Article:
Shake Shack shares, which he won applause on Twitter, increased pressure on Potbelly and other large restaurant chains that have become a focal point of ire from the true small businesses that have so far been excluded from rescue loans. Those loans of up to $ 10 million can be forgiven in two months if beneficiaries use most of the money to keep workers on the payroll.
The loans, guaranteed by the Small Business Administration, are distributed through the banks. For Shake Shack, that’s JPMorgan Chase, which acquired the $ 10 million in taxpayer-backed funding.
in a March 20 Disclosure, Potbelly CEO Alan Johnson said a separate $ 40 million loan from Chase, this one not backed by taxpayers, would help the company weather the cash crisis in the coming weeks.
“With cash on our balance sheet and lowering our revolver,” Johnson said, “we believe we have taken the necessary steps to address potential short-term volatility in current market conditions.”
A week after that, President Donald Trump signed the law creating PPP loans. Around April 3, when the show launched and two weeks after Johnson’s statement, Potbelly applied through Chase for the $ 10 million he got.
The cash on Potbelly’s balance sheet at the end of 2019 was $ 19 million.
Labor costs in the second quarter of 2019 totaled $ 32 million, so Chase’s $ 40 million combined with cash on hand could theoretically have risen through June even with revenue substantially depleted, as it surely is.
And, although it hasn’t said it, Potbelly (like most fast food chains) has probably already laid off workers, so costs for those still on the payroll are likely lower than last year.
In a open letter Today, Shake Shack founder Danny Meyer, along with CEO Randy Garutti, explained why they sought the funds in the first place and acknowledged that their company had granted hundreds of licenses before doing so. They wrote: “Shake Shack was fortunate last Friday to be able to access the additional capital we needed to ensure our long-term stability through an equity transaction in the public markets. We are grateful for that and have decided to immediately repay the entire $ 10 million PPP loan we received last week to the SBA so that the restaurants that need it most can get it now. “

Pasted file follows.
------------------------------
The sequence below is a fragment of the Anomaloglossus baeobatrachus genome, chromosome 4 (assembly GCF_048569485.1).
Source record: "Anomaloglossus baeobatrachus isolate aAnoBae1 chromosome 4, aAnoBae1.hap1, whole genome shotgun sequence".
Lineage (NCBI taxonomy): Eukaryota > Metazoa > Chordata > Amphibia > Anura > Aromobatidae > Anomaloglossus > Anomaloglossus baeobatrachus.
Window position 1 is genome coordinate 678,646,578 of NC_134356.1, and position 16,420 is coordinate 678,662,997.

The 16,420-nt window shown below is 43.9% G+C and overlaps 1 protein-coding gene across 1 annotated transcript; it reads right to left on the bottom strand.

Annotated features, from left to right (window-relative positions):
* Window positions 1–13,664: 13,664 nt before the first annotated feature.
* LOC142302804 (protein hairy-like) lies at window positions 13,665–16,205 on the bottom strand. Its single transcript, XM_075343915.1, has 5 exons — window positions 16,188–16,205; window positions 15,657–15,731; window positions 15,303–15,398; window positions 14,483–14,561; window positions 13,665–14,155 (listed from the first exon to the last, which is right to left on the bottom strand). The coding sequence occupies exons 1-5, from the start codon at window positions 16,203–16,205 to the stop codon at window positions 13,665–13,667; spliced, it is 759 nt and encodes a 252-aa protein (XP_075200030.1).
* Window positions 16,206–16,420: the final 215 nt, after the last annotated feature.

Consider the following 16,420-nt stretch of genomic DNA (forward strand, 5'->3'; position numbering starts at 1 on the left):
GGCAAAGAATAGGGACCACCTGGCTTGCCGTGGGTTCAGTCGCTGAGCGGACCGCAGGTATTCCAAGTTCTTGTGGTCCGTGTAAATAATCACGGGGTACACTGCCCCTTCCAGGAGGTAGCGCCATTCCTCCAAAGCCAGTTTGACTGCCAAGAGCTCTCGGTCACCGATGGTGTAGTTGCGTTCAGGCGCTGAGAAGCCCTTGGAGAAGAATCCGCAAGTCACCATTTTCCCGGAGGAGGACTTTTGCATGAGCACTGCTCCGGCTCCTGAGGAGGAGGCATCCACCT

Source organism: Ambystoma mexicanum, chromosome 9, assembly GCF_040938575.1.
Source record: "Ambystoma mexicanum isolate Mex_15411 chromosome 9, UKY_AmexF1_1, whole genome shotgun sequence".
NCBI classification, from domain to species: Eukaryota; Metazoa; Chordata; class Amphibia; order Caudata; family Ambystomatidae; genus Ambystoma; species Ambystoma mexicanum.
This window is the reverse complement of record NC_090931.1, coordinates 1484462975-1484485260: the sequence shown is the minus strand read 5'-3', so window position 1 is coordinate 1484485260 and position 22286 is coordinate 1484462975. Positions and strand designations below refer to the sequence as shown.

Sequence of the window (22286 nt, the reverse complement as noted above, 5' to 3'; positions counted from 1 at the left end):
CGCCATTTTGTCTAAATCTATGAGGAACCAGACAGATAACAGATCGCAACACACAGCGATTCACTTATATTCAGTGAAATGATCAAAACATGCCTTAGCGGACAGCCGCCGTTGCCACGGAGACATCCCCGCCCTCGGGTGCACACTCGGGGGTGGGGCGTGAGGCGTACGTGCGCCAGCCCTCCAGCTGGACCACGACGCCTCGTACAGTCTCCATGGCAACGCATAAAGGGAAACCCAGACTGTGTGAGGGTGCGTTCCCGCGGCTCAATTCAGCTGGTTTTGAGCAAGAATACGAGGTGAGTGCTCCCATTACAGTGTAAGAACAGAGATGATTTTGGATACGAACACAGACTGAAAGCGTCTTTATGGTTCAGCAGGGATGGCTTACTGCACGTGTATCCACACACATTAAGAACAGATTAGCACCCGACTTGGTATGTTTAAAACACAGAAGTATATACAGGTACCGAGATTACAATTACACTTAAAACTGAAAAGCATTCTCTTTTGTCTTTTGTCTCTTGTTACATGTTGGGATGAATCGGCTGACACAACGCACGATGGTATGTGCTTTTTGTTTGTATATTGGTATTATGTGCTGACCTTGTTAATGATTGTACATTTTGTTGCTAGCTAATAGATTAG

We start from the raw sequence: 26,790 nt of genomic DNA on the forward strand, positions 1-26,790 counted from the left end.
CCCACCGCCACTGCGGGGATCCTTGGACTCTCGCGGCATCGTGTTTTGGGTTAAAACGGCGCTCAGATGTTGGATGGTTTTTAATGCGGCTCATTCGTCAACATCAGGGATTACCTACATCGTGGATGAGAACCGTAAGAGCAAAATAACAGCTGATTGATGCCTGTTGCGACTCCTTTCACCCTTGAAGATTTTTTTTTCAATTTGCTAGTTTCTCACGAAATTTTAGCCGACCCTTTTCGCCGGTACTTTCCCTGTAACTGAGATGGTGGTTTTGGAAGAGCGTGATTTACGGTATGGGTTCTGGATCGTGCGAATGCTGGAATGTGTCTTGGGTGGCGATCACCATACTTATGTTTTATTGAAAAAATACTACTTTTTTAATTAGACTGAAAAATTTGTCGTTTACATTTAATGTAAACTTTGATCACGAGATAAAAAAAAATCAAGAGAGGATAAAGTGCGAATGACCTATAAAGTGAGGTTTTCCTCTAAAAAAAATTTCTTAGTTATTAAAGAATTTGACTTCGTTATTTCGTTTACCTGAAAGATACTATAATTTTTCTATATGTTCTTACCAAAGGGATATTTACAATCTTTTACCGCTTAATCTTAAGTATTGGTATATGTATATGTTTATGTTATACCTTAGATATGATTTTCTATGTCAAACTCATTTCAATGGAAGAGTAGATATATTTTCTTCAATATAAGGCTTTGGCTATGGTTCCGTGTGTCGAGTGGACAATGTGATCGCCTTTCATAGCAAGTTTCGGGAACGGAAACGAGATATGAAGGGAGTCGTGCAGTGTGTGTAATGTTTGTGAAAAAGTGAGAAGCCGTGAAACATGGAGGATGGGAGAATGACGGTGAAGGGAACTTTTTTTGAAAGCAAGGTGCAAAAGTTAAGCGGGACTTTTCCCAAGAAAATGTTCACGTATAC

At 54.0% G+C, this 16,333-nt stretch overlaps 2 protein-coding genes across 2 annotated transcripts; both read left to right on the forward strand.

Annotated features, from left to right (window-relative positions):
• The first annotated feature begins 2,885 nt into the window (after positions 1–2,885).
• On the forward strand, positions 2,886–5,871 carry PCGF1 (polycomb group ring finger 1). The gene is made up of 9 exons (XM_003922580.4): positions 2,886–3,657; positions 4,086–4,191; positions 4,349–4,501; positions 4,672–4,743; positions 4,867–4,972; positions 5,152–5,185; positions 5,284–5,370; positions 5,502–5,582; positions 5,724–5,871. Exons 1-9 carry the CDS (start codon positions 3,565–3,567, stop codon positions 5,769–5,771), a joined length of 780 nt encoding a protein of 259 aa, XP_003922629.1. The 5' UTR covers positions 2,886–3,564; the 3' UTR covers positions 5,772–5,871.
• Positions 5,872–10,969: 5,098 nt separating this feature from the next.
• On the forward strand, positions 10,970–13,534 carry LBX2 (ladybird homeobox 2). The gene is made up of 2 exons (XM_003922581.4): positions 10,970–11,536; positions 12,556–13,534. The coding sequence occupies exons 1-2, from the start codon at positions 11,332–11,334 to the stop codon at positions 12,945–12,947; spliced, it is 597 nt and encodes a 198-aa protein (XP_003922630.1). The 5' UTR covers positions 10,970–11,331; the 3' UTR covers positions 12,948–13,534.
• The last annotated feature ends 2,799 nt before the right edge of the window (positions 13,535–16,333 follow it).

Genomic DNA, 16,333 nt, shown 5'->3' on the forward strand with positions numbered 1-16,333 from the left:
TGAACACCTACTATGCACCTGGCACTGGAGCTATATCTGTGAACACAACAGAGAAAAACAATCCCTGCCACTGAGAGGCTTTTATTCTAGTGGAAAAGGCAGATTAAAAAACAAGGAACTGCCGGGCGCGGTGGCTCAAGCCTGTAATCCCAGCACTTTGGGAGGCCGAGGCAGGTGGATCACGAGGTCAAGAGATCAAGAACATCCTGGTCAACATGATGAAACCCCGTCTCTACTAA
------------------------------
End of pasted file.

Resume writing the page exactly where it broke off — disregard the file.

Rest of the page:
Potbelly’s action also raises questions for Chase. The nation’s largest bank had more than 27,000 applications approved in the first round of APPs, financing more than $ 14 billion in loans, according to the SBA. The average per loan was $ 515,304, the highest average of any of APP’s top 15 lenders.
Given that Chase had loaned $ 40 million to Potbelly while its income was falling, an additional $ 10 million of taxpayer-backed money that can be converted into a grant in 60 days theoretically helps protect the $ 40 million that Chase has lent to the chain and is at risk. to lose if Potbelly defaults.
“Larger clients were not prioritized,” Chase spokesman Brian Hanover wrote in an email. “In fact, we finance more than twice as many loans for smaller businesses than the rest of the company’s clients combined. We have different lines of business that serve different types of clients. Each business worked separately on loans for its clients. Business Banking, Chase’s bank for our smaller business clients, generally processed loan applications in a sequential manner, understanding that a given loan may take more or less time to process. Our intention was to serve as many clients as possible, not to prioritize any client over others. “
Chase’s small business unit financed about 18,000 loans to businesses that employ about 350,000 altogether. Chase’s other units that serve larger businesses made about 8,500 loans to businesses that employ more than 750,000 altogether, he said.
Assuming there is a second round of PPP loans, and Congress is reported to be close to a deal With the Trump administration at $ 310 billion more, there will be a flood of applications from Chase alone. It said last week in investor disclosures that it had 300,000 applications at various points in the approval process totaling $ 36 billion. Before the SBA funding window closed, recipients in the first round totaled just 9 percent of those who applied through Chase.